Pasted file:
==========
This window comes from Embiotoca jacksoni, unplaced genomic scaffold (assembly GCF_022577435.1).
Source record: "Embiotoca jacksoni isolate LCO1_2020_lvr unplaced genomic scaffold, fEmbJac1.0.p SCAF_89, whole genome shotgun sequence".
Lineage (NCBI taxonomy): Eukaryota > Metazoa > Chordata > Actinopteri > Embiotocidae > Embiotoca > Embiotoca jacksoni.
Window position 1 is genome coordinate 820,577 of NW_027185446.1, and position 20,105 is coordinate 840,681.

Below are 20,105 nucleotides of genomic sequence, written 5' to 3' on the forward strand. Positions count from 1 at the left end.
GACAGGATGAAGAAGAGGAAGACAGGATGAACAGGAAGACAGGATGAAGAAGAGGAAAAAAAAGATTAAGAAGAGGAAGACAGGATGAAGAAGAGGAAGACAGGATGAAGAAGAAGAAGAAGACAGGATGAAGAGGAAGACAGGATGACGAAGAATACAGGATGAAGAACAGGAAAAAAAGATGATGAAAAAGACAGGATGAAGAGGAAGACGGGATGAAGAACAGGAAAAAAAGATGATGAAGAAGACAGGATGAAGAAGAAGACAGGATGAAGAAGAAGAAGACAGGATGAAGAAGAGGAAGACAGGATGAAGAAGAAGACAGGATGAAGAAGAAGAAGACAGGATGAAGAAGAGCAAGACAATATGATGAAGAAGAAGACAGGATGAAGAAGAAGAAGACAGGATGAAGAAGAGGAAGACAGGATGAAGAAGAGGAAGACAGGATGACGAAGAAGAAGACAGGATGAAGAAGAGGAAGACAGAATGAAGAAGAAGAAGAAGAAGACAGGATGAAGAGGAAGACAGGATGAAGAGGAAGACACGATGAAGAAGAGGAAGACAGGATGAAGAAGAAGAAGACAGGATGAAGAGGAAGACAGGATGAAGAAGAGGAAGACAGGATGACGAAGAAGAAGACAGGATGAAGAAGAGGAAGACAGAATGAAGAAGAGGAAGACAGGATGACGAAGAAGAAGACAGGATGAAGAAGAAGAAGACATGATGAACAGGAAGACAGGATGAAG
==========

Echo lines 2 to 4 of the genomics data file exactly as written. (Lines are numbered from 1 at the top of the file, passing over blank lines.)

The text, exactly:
Source record: "Embiotoca jacksoni isolate LCO1_2020_lvr unplaced genomic scaffold, fEmbJac1.0.p SCAF_89, whole genome shotgun sequence".
Lineage (NCBI taxonomy): Eukaryota > Metazoa > Chordata > Actinopteri > Embiotocidae > Embiotoca > Embiotoca jacksoni.
Window position 1 is genome coordinate 820,577 of NW_027185446.1, and position 20,105 is coordinate 840,681.